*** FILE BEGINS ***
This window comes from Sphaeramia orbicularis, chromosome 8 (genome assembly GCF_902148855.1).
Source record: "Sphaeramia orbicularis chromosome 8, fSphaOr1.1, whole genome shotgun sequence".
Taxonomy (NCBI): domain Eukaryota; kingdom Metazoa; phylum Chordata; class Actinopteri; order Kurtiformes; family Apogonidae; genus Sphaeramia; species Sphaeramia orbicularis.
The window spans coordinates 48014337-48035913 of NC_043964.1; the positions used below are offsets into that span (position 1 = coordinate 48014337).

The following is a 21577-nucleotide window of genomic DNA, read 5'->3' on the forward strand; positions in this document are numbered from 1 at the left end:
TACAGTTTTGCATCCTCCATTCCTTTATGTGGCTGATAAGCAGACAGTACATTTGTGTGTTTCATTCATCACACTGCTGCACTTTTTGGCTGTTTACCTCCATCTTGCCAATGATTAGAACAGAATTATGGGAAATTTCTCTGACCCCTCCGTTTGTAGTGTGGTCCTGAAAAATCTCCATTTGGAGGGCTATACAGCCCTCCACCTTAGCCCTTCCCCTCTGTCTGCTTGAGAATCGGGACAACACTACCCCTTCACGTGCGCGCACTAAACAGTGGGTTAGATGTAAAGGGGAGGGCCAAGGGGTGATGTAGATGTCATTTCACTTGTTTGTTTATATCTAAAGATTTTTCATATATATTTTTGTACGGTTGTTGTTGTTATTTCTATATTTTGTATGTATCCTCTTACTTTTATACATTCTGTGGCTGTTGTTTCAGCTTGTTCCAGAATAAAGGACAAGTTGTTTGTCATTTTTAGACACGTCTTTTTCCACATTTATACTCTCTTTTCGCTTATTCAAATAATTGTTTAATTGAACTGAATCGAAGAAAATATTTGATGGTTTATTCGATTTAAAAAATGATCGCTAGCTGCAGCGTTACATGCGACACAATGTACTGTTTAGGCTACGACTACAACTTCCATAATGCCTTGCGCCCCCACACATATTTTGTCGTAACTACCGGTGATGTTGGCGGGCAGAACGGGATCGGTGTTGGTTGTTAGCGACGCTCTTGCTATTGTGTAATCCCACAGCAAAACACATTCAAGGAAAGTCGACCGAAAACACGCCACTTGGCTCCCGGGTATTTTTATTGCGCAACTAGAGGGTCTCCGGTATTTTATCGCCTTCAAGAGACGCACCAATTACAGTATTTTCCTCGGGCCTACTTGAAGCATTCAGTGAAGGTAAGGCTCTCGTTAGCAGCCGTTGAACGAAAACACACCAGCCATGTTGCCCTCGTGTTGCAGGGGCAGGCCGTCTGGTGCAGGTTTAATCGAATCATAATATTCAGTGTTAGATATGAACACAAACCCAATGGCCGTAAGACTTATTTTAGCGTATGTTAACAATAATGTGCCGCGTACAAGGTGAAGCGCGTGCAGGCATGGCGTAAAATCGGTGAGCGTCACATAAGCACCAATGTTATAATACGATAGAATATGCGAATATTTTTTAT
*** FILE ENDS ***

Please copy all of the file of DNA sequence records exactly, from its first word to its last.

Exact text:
This window comes from Sphaeramia orbicularis, chromosome 8 (genome assembly GCF_902148855.1).
Source record: "Sphaeramia orbicularis chromosome 8, fSphaOr1.1, whole genome shotgun sequence".
Taxonomy (NCBI): domain Eukaryota; kingdom Metazoa; phylum Chordata; class Actinopteri; order Kurtiformes; family Apogonidae; genus Sphaeramia; species Sphaeramia orbicularis.
The window spans coordinates 48014337-48035913 of NC_043964.1; the positions used below are offsets into that span (position 1 = coordinate 48014337).

The following is a 21577-nucleotide window of genomic DNA, read 5'->3' on the forward strand; positions in this document are numbered from 1 at the left end:
TACAGTTTTGCATCCTCCATTCCTTTATGTGGCTGATAAGCAGACAGTACATTTGTGTGTTTCATTCATCACACTGCTGCACTTTTTGGCTGTTTACCTCCATCTTGCCAATGATTAGAACAGAATTATGGGAAATTTCTCTGACCCCTCCGTTTGTAGTGTGGTCCTGAAAAATCTCCATTTGGAGGGCTATACAGCCCTCCACCTTAGCCCTTCCCCTCTGTCTGCTTGAGAATCGGGACAACACTACCCCTTCACGTGCGCGCACTAAACAGTGGGTTAGATGTAAAGGGGAGGGCCAAGGGGTGATGTAGATGTCATTTCACTTGTTTGTTTATATCTAAAGATTTTTCATATATATTTTTGTACGGTTGTTGTTGTTATTTCTATATTTTGTATGTATCCTCTTACTTTTATACATTCTGTGGCTGTTGTTTCAGCTTGTTCCAGAATAAAGGACAAGTTGTTTGTCATTTTTAGACACGTCTTTTTCCACATTTATACTCTCTTTTCGCTTATTCAAATAATTGTTTAATTGAACTGAATCGAAGAAAATATTTGATGGTTTATTCGATTTAAAAAATGATCGCTAGCTGCAGCGTTACATGCGACACAATGTACTGTTTAGGCTACGACTACAACTTCCATAATGCCTTGCGCCCCCACACATATTTTGTCGTAACTACCGGTGATGTTGGCGGGCAGAACGGGATCGGTGTTGGTTGTTAGCGACGCTCTTGCTATTGTGTAATCCCACAGCAAAACACATTCAAGGAAAGTCGACCGAAAACACGCCACTTGGCTCCCGGGTATTTTTATTGCGCAACTAGAGGGTCTCCGGTATTTTATCGCCTTCAAGAGACGCACCAATTACAGTATTTTCCTCGGGCCTACTTGAAGCATTCAGTGAAGGTAAGGCTCTCGTTAGCAGCCGTTGAACGAAAACACACCAGCCATGTTGCCCTCGTGTTGCAGGGGCAGGCCGTCTGGTGCAGGTTTAATCGAATCATAATATTCAGTGTTAGATATGAACACAAACCCAATGGCCGTAAGACTTATTTTAGCGTATGTTAACAATAATGTGCCGCGTACAAGGTGAAGCGCGTGCAGGCATGGCGTAAAATCGGTGAGCGTCACATAAGCACCAATGTTATAATACGATAGAATATGCGAATATTTTTTAT